The Moment It All ChangedNov 02, 2021
by Ilana Shapiro Yahdav
I remember the exact spot where I was standing when my entire life changed in October 2006. I remember it so vividly as if it was yesterday, and not almost 14+ years ago. I remember the gray sky; the cold, humid, not-so-clean air. I remember the exhaustion that I felt after a very long flight. I remember having zero preparation for the news that I was about to get.
It still feels like yesterday, but also feels like a lifetime ago. Such seemingly contradictory feelings I have around that one moment.
In that single moment, I went from a carefree girl to a puddle of nerves, fear, and anxiety. It was as if I was sucker punched and all the oxygen was taken out of the atmosphere, and I was left there, in that dreary parking lot, gasping for air.
The John F. Kennedy (JFK) International Airport parking lot is not the most welcoming of environments, especially on an overcast, cold October day in New York.
You see, I had spent the last few years in China. Growing up in Upstate New York, the nearest airport, JFK, was a few hours away (roughly 5-hour roundtrip) so airport drop-off and pickups were a full-day affair for my parents.
This was pre-GPS and smartphones. It was a prehistoric time when you actually had to print directions from Mapquest or use an actual paper map. It was not really an area that you wanted to get lost in.
My dad always took the day off to take me to the airport with my mom. He always took the day off to pick me up with my mom. Every. Single. Time. That is, until this time. My mom greeted me in the airport after my very long flight home from Shanghai. I had just accepted a cool job and came home for China’s Golden Week to celebrate the Jewish High Holidays with my family. I had no idea what lay in store for me when I got off that plane.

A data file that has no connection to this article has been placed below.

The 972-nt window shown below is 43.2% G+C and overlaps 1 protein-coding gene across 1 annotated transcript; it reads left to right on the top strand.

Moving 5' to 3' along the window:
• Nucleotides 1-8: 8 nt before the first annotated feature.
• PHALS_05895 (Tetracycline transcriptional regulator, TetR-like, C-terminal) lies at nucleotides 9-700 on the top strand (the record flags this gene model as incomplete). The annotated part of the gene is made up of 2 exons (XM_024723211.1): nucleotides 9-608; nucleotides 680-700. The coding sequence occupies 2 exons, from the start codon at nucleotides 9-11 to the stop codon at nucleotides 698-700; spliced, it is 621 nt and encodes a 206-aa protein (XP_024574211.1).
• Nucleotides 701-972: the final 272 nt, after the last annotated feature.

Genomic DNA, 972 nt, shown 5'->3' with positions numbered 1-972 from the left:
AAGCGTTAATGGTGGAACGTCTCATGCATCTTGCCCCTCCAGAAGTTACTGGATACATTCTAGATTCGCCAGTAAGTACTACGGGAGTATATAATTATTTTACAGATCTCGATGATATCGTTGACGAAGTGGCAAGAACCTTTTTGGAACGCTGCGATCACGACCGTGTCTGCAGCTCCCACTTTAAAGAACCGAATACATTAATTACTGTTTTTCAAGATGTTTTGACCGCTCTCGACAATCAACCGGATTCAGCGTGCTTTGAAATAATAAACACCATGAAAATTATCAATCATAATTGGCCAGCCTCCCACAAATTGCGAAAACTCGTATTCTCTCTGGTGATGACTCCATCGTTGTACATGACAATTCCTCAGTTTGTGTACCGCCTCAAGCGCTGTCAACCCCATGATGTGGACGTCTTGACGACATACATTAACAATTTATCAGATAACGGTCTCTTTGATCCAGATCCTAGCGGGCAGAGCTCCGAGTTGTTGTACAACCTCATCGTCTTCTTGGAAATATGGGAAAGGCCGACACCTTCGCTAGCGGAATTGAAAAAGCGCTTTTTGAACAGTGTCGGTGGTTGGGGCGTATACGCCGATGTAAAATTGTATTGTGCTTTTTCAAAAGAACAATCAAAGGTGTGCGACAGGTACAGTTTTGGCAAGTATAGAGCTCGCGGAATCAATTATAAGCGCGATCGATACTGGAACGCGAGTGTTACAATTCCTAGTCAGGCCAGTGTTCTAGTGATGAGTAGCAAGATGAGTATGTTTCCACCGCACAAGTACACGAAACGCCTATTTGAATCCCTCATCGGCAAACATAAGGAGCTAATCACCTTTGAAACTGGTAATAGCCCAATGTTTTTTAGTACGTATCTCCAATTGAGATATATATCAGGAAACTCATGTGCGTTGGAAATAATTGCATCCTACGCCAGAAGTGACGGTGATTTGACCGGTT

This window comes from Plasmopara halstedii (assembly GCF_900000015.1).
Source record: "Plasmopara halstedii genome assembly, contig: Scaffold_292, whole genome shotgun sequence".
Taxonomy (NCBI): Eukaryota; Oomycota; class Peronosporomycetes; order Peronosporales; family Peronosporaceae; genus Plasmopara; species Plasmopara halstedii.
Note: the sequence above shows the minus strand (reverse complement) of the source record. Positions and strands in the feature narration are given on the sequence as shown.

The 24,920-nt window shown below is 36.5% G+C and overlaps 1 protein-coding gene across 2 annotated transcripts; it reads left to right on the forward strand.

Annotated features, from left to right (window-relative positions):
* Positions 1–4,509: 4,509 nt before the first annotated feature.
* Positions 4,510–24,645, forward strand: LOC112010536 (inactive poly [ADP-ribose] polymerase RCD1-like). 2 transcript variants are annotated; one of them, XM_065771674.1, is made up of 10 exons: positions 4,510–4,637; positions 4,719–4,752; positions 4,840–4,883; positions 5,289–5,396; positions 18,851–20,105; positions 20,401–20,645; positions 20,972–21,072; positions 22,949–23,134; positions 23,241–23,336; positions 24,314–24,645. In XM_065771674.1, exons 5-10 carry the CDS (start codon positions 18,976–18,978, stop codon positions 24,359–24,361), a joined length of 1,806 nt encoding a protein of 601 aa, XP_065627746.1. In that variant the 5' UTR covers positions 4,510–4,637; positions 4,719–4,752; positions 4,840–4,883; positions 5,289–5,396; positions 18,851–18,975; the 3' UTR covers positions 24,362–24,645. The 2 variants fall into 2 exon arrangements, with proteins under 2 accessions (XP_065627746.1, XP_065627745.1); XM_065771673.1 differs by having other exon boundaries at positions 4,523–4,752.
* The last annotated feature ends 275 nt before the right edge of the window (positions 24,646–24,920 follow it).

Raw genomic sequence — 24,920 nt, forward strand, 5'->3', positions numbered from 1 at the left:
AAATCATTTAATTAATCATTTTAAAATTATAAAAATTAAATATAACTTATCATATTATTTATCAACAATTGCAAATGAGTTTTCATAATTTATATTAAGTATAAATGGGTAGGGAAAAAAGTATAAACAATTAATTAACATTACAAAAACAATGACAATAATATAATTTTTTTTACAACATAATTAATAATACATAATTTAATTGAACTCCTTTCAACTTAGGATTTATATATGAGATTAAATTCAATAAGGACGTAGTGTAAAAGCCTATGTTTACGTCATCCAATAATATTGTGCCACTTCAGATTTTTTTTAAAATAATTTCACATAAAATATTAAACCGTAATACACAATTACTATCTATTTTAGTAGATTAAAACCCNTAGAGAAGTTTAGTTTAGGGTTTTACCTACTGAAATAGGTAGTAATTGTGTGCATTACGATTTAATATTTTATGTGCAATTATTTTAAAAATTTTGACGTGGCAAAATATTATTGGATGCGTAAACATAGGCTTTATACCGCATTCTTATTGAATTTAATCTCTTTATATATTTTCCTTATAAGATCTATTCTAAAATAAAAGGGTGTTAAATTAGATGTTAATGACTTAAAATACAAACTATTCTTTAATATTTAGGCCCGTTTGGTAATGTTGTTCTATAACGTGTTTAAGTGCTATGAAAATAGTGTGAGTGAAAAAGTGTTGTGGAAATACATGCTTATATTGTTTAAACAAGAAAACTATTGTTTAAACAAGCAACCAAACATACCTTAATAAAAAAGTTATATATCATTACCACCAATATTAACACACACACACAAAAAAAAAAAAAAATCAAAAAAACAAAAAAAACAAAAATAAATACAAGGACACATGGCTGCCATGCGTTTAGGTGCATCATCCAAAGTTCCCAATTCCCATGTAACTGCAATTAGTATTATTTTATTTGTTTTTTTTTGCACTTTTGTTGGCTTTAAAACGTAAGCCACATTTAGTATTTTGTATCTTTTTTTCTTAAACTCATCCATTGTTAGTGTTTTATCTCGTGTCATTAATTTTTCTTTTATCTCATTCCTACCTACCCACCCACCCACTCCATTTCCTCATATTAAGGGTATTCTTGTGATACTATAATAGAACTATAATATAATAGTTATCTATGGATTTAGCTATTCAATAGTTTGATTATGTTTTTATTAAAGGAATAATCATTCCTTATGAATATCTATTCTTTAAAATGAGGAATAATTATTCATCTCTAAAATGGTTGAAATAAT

We walked to the parking lot where I assumed dad was. He wasn’t there. I remember opening the trunk and putting my suitcase in the back and demanding to know where dad was.
My mom - rightfully so - and because there was still so much unknown - was hesitant to tell me where he was. I stubbornly stood there, not moving, “Where was dad?”
And then came those words...
“He was at Mt. Sinai, getting a biopsy. They found a mass in his brain and want to determine if it’s cancerous and if it’s operable. They don’t know much, but what they do know, is not looking good.”
What? My jetlagged brain could not comprehend what my mom was saying. We would be able to visit him the next day and hear the results.
I honestly don’t remember the drive home or my first night home or the drive back to the City to Mt. Sinai.
I do, however, remember sitting in the room with my dad’s doctor, who gave us the death sentence. Glioblastoma Multiforme? Inoperable? Embedded throughout his brain? What? Possible experimental treatment? Not a lot of time left?
To say hearing that news from my dad’s doctor was hard is truly an understatement. There are no words to properly describe the emotions at that moment. Despair and life-shattering come to mind.
But, that moment in the JFK parking lot, was truly the beginning of my non-linear grief journey. It was the first time I truly experienced pain so deep and raw that I am getting goosebumps as I sit here typing this and drudging up those feelings.
It was the first of a thousand times that my heart shattered and re-shattered.
My life was never to be the same again.
I have no profound lesson to share at this point in my non-linear grief journey- only that my grief was really real, normal, and all-encompassing. I so wish that I knew that back then.
I wish that someone told me that it was normal and natural to feel all what I was feeling.
I wish someone would have validated my pain for me - because I couldn’t.
I wish that someone didn’t tell me to stop crying and that my tears and emotions were too much.
So, if no one has done that for you, let me be the one to tell you that your pain is normal, your emotions are normal, natural, and 100% valid. Let me write that again - ALL of your emotions are 100% valid.
You are not alone.
You are not overreacting.
You are, in short, grieving.
And, grief looks different for each and every one of us. That too is normal.
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